EPA director Scott Pruitt. Photo: Andrew Harrer/Bloomberg via Getty Images

Ninth Circuit Court of Appeals Orders EPA to Propose New Lead Standard

When it comes to lead safety, the Environmental Protection Agency hasn’t released new rules since 2001, which leave much to be desired for child protection as there is no safe amount of lead exposure. Even the previous administration was aware of the regulations’ shortcomings, though the EPA dragged its feet as long as it could.

The Obama administration acknowledged the need for new restrictions on the lead content of paint, dust, and soil in 2011. But it never actually did anything about it. In fact, the EPA didn’t even set a timeline for when it planned to address the issue.

Now with Trump in office, the new administration showed no plans to hurry the development of a new lead paint rule. In fact, it asked for six more years to create the new standards. The courts had a different opinion on the matter, issuing a much more expedient ruling.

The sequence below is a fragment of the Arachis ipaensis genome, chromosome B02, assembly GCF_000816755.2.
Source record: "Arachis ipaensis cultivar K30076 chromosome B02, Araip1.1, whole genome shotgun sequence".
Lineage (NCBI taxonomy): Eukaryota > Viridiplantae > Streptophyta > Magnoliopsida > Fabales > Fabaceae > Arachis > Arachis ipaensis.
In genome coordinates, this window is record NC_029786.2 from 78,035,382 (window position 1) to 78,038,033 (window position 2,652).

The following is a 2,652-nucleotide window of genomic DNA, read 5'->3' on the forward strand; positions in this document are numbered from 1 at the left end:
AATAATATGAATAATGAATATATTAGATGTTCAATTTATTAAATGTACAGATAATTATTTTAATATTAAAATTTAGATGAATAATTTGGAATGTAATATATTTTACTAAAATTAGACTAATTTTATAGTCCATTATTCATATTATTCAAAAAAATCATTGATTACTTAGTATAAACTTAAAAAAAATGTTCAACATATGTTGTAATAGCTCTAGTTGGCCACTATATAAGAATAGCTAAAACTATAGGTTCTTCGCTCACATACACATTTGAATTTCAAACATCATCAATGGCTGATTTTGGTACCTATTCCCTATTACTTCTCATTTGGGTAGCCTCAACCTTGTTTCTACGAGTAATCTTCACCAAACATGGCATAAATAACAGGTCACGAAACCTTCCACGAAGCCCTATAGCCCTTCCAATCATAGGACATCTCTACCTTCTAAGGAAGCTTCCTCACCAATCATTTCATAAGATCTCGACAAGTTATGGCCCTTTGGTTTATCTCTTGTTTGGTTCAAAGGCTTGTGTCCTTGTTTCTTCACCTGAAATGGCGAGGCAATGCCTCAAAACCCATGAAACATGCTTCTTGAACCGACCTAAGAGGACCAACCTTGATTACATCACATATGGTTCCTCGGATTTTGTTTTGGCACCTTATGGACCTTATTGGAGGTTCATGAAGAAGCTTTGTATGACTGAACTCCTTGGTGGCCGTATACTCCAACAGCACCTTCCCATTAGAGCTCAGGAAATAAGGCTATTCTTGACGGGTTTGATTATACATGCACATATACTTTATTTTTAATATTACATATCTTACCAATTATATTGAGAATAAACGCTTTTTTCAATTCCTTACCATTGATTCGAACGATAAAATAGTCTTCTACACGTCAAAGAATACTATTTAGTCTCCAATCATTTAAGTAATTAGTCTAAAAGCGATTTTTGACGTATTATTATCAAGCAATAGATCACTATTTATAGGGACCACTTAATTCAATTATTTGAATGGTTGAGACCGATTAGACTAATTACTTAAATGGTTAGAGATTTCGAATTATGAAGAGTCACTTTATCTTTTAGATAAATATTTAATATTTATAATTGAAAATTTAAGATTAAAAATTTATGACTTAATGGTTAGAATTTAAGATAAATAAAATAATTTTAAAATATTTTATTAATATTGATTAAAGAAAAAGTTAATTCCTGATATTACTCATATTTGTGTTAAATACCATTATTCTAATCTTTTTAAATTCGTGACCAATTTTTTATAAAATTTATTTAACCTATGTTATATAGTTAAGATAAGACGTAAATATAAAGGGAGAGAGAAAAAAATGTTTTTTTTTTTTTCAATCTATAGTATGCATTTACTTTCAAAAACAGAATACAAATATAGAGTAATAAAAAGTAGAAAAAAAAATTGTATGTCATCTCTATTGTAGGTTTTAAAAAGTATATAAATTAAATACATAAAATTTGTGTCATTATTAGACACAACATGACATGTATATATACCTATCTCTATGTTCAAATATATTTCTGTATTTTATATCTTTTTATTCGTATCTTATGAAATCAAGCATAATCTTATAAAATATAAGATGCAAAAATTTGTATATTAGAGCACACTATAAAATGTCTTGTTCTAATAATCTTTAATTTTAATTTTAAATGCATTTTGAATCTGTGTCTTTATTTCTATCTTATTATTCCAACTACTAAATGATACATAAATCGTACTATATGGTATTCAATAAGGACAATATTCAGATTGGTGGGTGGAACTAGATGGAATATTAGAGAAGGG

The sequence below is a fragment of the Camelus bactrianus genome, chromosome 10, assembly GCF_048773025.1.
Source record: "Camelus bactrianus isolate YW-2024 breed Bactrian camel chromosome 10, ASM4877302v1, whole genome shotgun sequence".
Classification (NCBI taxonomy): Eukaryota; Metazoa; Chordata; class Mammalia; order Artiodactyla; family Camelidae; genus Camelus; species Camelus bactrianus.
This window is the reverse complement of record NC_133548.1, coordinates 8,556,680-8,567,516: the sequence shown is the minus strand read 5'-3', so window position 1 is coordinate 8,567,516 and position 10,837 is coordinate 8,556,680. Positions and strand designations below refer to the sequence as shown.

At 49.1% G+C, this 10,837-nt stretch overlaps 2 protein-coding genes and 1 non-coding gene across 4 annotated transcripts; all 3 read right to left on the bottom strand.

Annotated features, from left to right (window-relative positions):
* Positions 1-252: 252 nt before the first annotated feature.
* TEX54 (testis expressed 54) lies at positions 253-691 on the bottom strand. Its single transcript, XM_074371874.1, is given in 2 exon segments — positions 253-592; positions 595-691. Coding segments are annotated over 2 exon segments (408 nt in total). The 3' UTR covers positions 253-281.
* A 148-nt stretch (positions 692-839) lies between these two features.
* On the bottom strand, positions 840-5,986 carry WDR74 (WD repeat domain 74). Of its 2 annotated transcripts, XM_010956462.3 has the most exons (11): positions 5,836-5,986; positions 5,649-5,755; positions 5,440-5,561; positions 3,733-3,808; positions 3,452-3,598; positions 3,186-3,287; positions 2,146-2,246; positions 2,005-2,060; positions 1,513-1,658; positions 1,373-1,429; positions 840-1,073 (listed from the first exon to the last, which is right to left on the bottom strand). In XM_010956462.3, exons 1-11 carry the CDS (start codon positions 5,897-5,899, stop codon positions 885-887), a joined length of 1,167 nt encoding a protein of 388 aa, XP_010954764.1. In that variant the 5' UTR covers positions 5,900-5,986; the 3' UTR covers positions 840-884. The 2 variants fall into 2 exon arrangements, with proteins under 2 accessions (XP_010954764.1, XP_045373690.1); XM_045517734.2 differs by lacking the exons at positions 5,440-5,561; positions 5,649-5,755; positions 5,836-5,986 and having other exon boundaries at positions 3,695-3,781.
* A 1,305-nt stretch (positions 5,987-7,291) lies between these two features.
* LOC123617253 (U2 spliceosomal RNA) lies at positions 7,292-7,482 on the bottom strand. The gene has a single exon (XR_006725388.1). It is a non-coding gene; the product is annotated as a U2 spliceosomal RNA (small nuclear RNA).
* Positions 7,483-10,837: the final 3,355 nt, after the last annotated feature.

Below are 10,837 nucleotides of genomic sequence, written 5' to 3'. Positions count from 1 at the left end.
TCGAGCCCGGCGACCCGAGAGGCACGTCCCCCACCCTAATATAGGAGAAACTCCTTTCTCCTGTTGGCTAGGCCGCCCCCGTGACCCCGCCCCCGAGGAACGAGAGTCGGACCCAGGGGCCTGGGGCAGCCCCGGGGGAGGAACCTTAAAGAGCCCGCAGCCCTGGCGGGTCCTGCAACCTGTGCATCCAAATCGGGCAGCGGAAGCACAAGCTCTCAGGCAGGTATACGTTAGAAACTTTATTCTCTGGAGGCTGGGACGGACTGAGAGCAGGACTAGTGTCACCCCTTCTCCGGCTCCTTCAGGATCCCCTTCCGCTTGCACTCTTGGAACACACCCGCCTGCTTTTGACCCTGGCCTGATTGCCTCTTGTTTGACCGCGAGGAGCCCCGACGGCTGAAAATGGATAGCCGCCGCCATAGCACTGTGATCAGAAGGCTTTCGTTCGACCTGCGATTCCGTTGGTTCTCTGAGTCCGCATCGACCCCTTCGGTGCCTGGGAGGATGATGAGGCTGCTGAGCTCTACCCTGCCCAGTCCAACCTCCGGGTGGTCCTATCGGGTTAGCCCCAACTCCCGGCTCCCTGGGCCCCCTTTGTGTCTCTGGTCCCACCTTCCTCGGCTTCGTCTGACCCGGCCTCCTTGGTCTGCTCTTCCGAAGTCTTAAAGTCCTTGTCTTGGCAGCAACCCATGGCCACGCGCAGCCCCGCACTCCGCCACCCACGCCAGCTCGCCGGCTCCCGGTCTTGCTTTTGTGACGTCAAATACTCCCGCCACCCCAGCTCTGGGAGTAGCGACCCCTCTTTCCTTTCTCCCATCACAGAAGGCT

But on Wednesday, the court ordered Scott Pruitt’s agency to propose a new standard within 90 days, and to finalize that new rule no later than one year after that. In a 2-to-1 ruling, the Ninth Circuit Court of Appeals found that “the children exposed to lead poisoning due to the failure of E.P.A. to act are severely prejudiced by E.P.A.’s delay.”

“Indeed E.P.A. itself has acknowledged that ‘lead poisoning is the number one environmental health threat in the U.S. for children ages 6 and younger,’” the ruling noted. “We must observe … that E.P.A. has already taken eight years, wants to delay at least six more, and has disavowed any interest in working with petitioners to develop an appropriate timeline through mediation.”

Previously, the lead renovation certification, as well as other disciplines, aimed to mitigate the dangers of lead exposure. However, there is always more work that can be done. With this order now on the books, the government will have to better prioritize the well-being of millions of American children and take the first steps in the coming months toward implementing a more effective rule.

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